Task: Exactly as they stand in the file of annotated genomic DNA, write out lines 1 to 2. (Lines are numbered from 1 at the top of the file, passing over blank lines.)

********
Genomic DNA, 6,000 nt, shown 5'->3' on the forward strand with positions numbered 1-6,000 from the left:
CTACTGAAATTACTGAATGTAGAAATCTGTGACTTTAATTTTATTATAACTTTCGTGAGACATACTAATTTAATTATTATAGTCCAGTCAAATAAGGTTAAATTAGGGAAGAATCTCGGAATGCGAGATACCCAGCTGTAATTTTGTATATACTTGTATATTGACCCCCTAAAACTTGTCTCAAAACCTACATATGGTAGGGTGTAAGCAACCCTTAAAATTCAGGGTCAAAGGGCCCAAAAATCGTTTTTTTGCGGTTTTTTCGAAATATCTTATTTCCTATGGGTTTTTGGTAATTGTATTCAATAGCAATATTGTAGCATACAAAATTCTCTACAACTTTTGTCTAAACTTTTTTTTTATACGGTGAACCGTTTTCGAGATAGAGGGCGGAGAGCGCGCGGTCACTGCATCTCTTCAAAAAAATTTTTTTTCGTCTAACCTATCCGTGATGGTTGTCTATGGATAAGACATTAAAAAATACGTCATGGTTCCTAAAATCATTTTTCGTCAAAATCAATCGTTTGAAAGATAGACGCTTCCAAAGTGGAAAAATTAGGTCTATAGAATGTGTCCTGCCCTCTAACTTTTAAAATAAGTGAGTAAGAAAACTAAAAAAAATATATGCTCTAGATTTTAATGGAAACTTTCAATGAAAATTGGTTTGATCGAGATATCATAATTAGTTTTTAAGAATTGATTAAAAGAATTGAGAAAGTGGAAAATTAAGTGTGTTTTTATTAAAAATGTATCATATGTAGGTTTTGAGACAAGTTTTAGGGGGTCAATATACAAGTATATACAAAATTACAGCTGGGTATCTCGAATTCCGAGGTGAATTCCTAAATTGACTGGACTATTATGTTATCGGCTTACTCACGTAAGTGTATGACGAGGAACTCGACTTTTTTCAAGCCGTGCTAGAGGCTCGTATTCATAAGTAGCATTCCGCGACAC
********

Genomic DNA, 6,000 nt, shown 5'->3' on the forward strand with positions numbered 1-6,000 from the left:
CTACTGAAATTACTGAATGTAGAAATCTGTGACTTTAATTTTATTATAACTTTCGTGAGACATACTAATTTAATTATTATAGTCCAGTCAAATAAGGTTAAATTAGGGAAGAATCTCGGAATGCGAGATACCCAGCTGTAATTTTGTATATACTTGTATATTGACCCCCTAAAACTTGTCTCAAAACCTACATATGGTAGGGTGTAAGCAACCCTTAAAATTCAGGGTCAAAGGGCCCAAAAATCGTTTTTTTGCGGTTTTTTCGAAATATCTTATTTCCTATGGGTTTTTGGTAATTGTATTCAATAGCAATATTGTAGCATACAAAATTCTCTACAACTTTTGTCTAAACTTTTTTTTTATACGGTGAACCGTTTTCGAGATAGAGGGCGGAGAGCGCGCGGTCACTGCATCTCTTCAAAAAAATTTTTTTTCGTCTAACCTATCCGTGATGGTTGTCTATGGATAAGACATTAAAAAATACGTCATGGTTCCTAAAATCATTTTTCGTCAAAATCAATCGTTTGAAAGATAGACGCTTCCAAAGTGGAAAAATTAGGTCTATAGAATGTGTCCTGCCCTCTAACTTTTAAAATAAGTGAGTAAGAAAACTAAAAAAAATATATGCTCTAGATTTTAATGGAAACTTTCAATGAAAATTGGTTTGATCGAGATATCATAATTAGTTTTTAAGAATTGATTAAAAGAATTGAGAAAGTGGAAAATTAAGTGTGTTTTTATTAAAAATGTATCATATGTAGGTTTTGAGACAAGTTTTAGGGGGTCAATATACAAGTATATACAAAATTACAGCTGGGTATCTCGAATTCCGAGGTGAATTCCTAAATTGACTGGACTATTATGTTATCGGCTTACTCACGTAAGTGTATGACGAGGAACTCGACTTTTTTCAAGCCGTGCTAGAGGCTCGTATTCATAAGTAGCATTCCGCGACAC